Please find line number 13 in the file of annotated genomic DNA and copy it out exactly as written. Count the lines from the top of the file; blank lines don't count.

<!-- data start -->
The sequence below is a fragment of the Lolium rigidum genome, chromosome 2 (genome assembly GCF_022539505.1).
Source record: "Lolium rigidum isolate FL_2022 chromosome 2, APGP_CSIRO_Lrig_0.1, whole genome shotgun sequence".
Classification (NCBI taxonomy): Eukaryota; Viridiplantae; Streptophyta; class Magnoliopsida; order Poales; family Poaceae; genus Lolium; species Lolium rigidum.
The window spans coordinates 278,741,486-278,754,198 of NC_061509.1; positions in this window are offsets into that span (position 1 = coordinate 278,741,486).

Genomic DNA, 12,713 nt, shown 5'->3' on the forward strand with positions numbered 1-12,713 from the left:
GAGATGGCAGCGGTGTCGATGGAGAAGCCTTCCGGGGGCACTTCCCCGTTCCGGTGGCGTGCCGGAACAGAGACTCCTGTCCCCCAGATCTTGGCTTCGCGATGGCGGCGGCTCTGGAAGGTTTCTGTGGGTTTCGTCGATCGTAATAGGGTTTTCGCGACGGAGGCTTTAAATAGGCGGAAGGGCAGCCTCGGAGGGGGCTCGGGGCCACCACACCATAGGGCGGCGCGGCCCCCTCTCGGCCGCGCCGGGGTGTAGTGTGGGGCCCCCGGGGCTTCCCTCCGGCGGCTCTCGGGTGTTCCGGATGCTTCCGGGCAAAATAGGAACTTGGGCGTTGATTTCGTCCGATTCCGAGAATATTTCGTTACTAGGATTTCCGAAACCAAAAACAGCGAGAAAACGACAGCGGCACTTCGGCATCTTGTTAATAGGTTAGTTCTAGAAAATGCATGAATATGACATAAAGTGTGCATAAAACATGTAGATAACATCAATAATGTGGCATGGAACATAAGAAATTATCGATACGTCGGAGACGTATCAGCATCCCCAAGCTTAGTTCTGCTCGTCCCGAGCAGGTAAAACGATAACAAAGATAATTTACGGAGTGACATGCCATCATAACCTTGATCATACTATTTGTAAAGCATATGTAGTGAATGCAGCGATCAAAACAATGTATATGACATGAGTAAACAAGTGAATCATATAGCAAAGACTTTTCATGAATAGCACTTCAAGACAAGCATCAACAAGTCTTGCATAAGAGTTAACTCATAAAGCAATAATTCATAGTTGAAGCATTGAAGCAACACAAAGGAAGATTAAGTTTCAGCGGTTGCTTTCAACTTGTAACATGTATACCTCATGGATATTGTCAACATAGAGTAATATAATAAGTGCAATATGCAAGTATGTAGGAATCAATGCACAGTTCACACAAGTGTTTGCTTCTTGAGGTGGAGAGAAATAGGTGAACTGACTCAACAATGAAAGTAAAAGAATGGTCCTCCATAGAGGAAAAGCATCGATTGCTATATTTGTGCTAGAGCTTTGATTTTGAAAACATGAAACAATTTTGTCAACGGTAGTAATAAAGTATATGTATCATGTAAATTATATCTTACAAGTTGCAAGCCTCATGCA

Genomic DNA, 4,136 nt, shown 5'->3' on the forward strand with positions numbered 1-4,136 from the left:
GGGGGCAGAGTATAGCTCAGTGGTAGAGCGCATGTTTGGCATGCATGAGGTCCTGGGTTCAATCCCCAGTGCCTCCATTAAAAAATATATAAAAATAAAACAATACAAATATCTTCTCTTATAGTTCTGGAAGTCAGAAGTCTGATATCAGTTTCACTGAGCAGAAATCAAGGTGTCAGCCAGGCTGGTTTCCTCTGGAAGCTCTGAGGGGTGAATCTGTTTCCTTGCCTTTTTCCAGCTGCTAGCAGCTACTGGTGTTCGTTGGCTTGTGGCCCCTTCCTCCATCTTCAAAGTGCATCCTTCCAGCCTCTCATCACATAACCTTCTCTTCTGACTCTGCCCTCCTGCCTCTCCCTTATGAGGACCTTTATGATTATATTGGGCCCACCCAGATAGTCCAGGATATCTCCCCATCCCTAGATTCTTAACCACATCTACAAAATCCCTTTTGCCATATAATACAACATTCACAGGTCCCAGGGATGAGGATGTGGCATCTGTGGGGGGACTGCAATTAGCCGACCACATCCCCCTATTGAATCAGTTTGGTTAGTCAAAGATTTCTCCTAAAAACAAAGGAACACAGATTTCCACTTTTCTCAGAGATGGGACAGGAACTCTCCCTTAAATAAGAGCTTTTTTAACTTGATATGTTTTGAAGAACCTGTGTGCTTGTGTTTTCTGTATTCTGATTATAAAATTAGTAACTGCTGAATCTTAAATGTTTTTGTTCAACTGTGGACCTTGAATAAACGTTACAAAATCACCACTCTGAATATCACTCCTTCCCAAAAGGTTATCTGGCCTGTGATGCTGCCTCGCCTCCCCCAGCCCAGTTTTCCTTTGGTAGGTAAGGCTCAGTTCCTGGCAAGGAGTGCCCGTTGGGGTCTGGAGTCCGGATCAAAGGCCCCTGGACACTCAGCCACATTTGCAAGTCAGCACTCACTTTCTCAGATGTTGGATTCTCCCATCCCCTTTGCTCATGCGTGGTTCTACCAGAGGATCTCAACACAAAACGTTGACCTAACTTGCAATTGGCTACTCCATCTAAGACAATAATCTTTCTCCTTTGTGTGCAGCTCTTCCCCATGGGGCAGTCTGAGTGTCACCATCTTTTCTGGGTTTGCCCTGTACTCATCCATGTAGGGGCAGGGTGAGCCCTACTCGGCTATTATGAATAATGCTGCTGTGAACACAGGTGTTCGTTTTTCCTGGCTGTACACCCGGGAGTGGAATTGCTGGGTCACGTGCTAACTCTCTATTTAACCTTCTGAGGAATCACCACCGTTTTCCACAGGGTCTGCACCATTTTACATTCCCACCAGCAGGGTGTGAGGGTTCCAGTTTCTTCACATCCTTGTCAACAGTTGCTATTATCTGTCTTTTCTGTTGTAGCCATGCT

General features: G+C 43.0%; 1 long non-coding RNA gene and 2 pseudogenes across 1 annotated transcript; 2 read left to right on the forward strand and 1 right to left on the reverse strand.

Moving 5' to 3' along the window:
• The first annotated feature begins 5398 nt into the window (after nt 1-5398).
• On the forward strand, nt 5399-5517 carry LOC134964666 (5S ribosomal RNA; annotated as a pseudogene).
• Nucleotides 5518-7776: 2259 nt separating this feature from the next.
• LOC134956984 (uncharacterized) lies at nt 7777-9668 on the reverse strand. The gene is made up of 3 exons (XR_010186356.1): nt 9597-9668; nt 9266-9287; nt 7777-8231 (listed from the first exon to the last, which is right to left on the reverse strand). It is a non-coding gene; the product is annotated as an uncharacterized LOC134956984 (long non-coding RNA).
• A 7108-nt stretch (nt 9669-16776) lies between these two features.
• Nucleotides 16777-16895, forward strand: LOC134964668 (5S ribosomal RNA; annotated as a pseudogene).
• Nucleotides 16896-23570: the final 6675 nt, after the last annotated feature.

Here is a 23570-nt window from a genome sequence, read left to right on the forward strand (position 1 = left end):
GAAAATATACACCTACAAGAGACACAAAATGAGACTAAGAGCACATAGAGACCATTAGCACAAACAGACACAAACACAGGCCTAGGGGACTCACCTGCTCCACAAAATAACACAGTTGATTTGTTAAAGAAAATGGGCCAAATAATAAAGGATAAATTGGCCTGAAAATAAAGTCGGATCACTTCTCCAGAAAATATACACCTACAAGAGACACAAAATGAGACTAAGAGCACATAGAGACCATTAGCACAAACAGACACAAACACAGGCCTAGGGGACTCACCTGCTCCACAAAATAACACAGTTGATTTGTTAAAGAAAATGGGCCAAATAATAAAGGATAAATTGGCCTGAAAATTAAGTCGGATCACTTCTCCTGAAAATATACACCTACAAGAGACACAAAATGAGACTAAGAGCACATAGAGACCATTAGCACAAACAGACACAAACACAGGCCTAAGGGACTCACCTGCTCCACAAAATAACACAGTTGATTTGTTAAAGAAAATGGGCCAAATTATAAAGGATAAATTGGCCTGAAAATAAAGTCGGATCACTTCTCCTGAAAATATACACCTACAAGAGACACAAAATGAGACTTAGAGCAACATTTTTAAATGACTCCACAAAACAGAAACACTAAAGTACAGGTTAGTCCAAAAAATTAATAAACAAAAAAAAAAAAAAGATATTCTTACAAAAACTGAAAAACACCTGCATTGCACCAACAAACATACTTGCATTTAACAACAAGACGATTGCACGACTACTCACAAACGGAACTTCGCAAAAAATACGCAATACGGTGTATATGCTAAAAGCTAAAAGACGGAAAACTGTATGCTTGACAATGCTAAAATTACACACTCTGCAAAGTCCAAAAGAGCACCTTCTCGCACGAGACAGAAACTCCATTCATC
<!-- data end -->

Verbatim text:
• Nucleotides 5518-7776: 2259 nt separating this feature from the next.